Najib, from highest office to courthouse dock

Former prime minister Najib Razak stands trial today on seven charges pertaining to SRC International.

PETALING JAYA: On this day 10 years ago, Najib Razak took office as the country’s sixth prime minister. Today, he will stand trial for seven charges pertaining to SRC International, a former 1MDB subsidiary.

The journey to today’s trial, which began some eight months ago, has been complex with twists and turns along the way.

Lawyer Muhammad Rafique Rashid Ali said after the initial dates were set, Najib’s defence team, led by veteran lawyer Muhammad Shafee Abdullah, filed four applications.

They were related to Najib’s request for additional documents to prepare his defence, a gag order to prevent the media and public from discussing his case, a challenge to the constitutionality of a certificate to transfer seven cases from the Sessions Court to the High Court, and a stay of the trial in view of special circumstances.

The four applications were dismissed by the High Court and Najib’s defence team then took them to the Court of Appeal.

“The Court of Appeal judges decided to dismiss three of the applications and only granted his appeal for a stay.

“Najib’s defence then filed an appeal against the dismissal of the three applications by the High Court and Court of Appeal and is taking it to the Federal Court. That case will be heard tomorrow (Thursday),” Rafique said.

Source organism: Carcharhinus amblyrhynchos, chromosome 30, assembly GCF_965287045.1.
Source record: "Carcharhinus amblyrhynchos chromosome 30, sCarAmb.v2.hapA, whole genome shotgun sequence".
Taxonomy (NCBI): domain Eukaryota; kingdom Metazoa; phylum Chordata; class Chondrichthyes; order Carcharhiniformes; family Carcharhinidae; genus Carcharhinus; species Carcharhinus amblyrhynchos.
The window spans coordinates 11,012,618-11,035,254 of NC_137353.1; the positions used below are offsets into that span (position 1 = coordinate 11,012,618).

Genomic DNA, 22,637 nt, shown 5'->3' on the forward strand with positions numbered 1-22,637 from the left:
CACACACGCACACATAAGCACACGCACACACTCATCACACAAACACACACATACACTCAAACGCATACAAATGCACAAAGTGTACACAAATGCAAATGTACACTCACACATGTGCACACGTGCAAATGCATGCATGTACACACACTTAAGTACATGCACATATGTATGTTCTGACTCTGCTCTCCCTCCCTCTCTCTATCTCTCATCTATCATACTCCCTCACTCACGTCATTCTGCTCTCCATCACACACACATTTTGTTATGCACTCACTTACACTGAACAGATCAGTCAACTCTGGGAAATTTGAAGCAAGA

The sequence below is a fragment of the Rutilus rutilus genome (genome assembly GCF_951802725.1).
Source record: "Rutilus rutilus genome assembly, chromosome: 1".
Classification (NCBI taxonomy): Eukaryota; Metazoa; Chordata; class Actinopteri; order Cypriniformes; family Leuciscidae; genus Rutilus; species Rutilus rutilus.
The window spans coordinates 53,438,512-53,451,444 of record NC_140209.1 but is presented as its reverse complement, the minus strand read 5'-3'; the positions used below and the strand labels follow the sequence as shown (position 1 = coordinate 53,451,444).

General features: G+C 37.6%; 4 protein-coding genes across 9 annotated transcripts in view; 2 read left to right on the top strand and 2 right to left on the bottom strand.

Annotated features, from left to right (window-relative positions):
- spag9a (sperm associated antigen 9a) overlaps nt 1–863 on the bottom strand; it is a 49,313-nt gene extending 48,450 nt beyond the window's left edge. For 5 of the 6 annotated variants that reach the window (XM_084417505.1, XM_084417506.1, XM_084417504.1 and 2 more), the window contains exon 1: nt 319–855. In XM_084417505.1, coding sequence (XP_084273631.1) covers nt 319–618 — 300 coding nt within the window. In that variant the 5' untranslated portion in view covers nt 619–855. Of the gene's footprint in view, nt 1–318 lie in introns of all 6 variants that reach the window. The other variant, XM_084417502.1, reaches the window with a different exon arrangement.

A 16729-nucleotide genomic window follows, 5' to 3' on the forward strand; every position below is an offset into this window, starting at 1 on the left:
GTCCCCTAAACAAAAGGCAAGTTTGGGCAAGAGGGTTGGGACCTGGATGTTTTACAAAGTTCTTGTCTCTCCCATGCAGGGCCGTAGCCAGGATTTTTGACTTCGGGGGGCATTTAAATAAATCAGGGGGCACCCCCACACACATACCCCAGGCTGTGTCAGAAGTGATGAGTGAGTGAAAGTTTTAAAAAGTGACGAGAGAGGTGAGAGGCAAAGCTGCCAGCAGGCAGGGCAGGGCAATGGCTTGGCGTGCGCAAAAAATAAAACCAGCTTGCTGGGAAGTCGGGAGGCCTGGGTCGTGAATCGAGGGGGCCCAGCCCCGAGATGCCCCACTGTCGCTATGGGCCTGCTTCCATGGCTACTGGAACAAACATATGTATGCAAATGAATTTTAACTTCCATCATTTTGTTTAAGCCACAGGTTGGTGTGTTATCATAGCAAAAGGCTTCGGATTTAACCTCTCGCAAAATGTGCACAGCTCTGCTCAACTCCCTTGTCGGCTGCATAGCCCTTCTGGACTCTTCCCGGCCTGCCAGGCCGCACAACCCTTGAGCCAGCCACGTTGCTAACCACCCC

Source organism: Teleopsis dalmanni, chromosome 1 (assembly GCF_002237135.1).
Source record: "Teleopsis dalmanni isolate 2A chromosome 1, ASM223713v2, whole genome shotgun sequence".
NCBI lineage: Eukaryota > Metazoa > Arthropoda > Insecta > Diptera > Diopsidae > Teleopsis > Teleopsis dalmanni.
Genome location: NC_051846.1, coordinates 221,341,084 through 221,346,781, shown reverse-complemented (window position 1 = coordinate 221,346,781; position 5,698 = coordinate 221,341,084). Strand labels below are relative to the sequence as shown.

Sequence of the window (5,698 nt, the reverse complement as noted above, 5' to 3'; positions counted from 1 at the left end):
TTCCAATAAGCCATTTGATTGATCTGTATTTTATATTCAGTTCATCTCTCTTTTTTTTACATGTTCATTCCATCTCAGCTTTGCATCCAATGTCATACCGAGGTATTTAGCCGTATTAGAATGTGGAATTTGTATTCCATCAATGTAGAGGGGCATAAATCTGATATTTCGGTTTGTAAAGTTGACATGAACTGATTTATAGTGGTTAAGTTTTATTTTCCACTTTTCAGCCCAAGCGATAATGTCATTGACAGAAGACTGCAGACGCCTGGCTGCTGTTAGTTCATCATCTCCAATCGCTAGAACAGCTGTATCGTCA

Pending that hearing, he said Najib’s defence applied for a stay of all hearings as they argued that the Federal Court should decide on the three applications first, but this was rejected by the apex court last week.

Muhammad Rafique Rashid Ali.

“The Federal Court said the Court of Appeal did not have the power to stay proceedings and this is why the trial starts today.”

Rafique said that in his view, there is no issue with the trial starting before the applications are heard as the decisions on the applications do not prejudice Najib.

“In a criminal trial, a defendant – in this case, Najib – can raise anything and everything in his defence, including procedural impropriety,” he said.

He cited previous cases where the court decided that a trial was not being conducted properly and called for a fresh trial.

“If the decisions on the applications are in Najib’s favour, there will definitely be a delay as fresh charges will be laid against him and the whole process will start again,” he said.

Rafique said this would mean another long process, which could see Najib only going to trial months later.

Still, he said, it is not a risk for the prosecution to proceed with the trial today.

“For the prosecution, their duty is to present all available evidence to the court, and they cannot do so until and unless they go to trial.”

Rafique said it would be ideal for the Federal Court to reveal its grounds for judgment in proceeding with today’s case although it is not unusual to dismiss or allow appeals without giving full grounds.